Blessings for those in need

Dec. 21, 2013 @ 01:58 PM

Sometimes a “thank-you” makes a world of difference, sometimes saying those words means a world of difference has been made.

To those who depend on meals and other help from Area Christians Together in Service on Chestnut Street, the words say they have a place and a provision — core strengths for living — because of the generosity of others.

Some are homeless, the ones finding digs for sleeping in abandoned buildings or worse. Some are simply poor and unable to find work.

They are thankful for a place to come and eat at lunchtime, most weekdays from 11 a.m. to noon. They are thankful for being able to pick up a new hat or coat.

ACTS also provides food items to supplement nutritional needs through weekends, and meals for the elderly who can’t get to the Chestnut Street soup kitchen location.

The staff and volunteers have been at it for years, but the thanks are always as new as the daily need.

“Every day, help is here,” Arnold Alston said. “They do things for people here that they don’t have to do. They help people every day. If it wasn’t for them, there wouldn’t be anything.”

Alston has been primarily homeless for more than 15 years, staying sometimes with family in the area. After being homeless in 1999, he found a place with a cousin for a couple of years. Since 2002, he has mainly been on the streets.

“I ran out of people to stay with,” Alston said. “I’ve been living on the streets for about 12 years. I’ve slept in three different abandoned houses off of Flint Hill. Last year, I found a house on Rockspring Street, and I stayed there all winter.”

He has been staying at the men’s shelter most nights recently, and has been able to stay with his mother sometimes.

“I stay sometimes with her, on Flint Street,” Alston said.

Picking up a meal at ACTS each day they’re open is a staple for Alston. ACTS also provides pop-open canned meat and other food for weekends and other occasions.

Also helped by homeless outreach was Gwendale Jones, who now has a place with her husband.

“I was homeless for a time, but I found a house,” Jones said. “We walk up here every day. I have been coming here for a long time. They’re going to help us with Christmas gifts for our grandchildren. Six are coming, three girls and three boys. I thank them for that. It really is a blessing.”

Her husband, Jerry Jones, said he could look forward to the troop getting there for Christmas week. “Let them come on,” he said.

ACTS provided gifts for 275 families last year, and the staff and volunteers have been using every spare moment to wrap gifts for this Christmas, with many prepared for a Tuesday gift-giving event at the soup kitchen.

“I appreciate that,” Jerry Jones said.

“I’ll come up here and get my gift,” Alston said. “At Christmastime they look after everybody. They gave me jackets, sweaters, plenty of socks. They gave me two or three coats in the past couple of years, plus hats and gloves.”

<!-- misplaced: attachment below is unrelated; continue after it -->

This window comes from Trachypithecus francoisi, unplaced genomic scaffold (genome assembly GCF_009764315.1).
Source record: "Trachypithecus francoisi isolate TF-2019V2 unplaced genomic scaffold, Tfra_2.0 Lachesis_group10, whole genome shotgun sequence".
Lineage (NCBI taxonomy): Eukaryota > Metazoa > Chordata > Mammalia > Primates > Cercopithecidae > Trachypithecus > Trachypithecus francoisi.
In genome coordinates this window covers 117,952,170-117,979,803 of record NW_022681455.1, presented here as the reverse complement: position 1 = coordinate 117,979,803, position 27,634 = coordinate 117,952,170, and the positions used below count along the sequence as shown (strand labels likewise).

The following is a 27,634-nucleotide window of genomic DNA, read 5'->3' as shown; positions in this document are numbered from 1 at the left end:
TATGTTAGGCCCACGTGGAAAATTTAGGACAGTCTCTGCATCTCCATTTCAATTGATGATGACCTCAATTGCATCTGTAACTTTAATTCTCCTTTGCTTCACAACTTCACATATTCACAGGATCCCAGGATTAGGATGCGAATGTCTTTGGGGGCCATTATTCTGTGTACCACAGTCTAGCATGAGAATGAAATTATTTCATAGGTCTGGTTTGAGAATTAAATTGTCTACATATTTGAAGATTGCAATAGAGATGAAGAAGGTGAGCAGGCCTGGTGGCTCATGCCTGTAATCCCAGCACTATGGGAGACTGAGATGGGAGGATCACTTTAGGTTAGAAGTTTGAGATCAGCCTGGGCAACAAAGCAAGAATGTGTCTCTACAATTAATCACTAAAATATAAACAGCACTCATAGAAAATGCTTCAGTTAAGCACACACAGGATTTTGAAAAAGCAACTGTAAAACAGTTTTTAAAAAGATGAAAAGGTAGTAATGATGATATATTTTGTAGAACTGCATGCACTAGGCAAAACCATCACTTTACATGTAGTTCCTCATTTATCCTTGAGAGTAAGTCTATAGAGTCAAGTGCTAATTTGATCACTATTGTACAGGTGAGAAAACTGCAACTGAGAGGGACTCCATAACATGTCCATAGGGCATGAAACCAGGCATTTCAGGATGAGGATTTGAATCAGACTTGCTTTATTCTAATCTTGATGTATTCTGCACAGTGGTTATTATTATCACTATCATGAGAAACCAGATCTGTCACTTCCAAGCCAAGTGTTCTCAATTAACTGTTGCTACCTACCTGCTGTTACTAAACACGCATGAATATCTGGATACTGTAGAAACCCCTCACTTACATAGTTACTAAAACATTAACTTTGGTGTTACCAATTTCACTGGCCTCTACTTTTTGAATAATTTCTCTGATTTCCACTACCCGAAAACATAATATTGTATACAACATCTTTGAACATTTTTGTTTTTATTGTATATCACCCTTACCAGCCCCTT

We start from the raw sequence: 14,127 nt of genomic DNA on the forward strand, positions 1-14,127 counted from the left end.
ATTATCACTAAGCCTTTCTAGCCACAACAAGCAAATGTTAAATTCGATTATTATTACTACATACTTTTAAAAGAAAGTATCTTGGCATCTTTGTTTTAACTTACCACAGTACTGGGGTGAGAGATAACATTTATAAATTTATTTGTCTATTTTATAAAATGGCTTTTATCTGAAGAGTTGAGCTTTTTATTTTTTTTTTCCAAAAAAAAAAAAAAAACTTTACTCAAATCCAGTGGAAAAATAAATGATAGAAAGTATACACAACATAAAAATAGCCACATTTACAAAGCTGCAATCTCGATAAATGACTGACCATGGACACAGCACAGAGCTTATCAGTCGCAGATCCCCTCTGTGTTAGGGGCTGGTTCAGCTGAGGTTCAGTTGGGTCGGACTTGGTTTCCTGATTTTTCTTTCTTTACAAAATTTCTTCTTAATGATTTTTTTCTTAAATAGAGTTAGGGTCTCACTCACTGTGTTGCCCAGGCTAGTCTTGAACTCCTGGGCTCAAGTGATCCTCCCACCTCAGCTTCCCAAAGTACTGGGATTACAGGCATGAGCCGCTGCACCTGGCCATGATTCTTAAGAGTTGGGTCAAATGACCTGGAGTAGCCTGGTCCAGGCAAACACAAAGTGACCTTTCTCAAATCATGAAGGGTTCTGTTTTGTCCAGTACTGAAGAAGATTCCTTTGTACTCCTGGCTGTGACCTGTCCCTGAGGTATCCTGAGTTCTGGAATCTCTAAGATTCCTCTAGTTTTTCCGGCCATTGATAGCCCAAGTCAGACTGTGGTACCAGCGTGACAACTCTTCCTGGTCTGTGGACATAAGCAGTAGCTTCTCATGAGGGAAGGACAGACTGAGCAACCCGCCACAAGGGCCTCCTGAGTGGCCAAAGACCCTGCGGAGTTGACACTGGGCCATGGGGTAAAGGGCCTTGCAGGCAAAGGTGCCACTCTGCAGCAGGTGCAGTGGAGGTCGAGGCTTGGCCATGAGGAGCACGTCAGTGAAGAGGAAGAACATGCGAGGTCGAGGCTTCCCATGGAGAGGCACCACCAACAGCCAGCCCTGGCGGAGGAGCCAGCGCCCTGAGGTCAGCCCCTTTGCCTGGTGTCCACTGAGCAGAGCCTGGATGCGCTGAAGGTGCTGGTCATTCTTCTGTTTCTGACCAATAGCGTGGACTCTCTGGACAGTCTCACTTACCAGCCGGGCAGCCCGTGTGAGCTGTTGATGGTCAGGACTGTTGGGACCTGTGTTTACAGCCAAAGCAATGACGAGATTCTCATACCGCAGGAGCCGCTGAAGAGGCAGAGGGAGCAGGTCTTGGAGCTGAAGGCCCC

Another helped at ACTS is Mary Blue, who said ACTS is near the top of her list of things to be thankful for at Christmas, right along with being able to stay with a cousin for shelter.

“I think it is a wonderful thing that they are doing in the community,” Blue said. “Every day they feed me. Sometimes we have no place to go or eat. I appreciate everything they do.”

Twanna Jones, the executive director for ACTS, said that on behalf of all who are served she hoped that a loud message of thanks would resonate out to her volunteers and donor supporters.

“It is hard to explain,” she said. “My heart is overwhelmed. I wish I could get a card out to every one of them. We are grateful for them. We have a lot of support from churches and businesses. That’s pretty much what keeps everything going.”

There is a core group of about 20 volunteers who are a daily bulwark for getting things done, plus a cadre of more than 60 volunteers who fit special projects into their plans, often at holiday times.

Twanna Jones said ACTS was able to provide 429 Thanksgiving meals this year, a new record. That took just about every hand on deck, 65 volunteers, putting in a very full day.

“We were exhausted, I couldn’t even walk the next day,” Twanna Jones said. “We were able to bless a lot of people. I’m always surprised how a meal can open a heart, and it helps people see how their lives can change.”

The aim goes beyond feeding people for one day, beyond the daily bread. According to Twanna Jones, the heartfelt support to feed, clothe, shelter and restore lives includes a gospel message: Jesus Christ, the gift of Christmas, is a gift for the homeless and less fortunate in Vance County.

It is an eternal impact worthy of a quote from scripture, in the second chapter Luke, verses 11 and 12, that she provided:

“I bring you good news of great joy that will be for all the people. Today in the town of David a Savior has been born to you. He is Christ the Lord.”

To Twanna Jones, it is a message that is still being brought. It is a “thank you” that keeps making all the difference that can possibly be made in the world despite its darkness and difficulties.

“We do that through making ACTS feel like home to everyone,” she said.

Contact the writer at mfisher@hendersondispatch.com.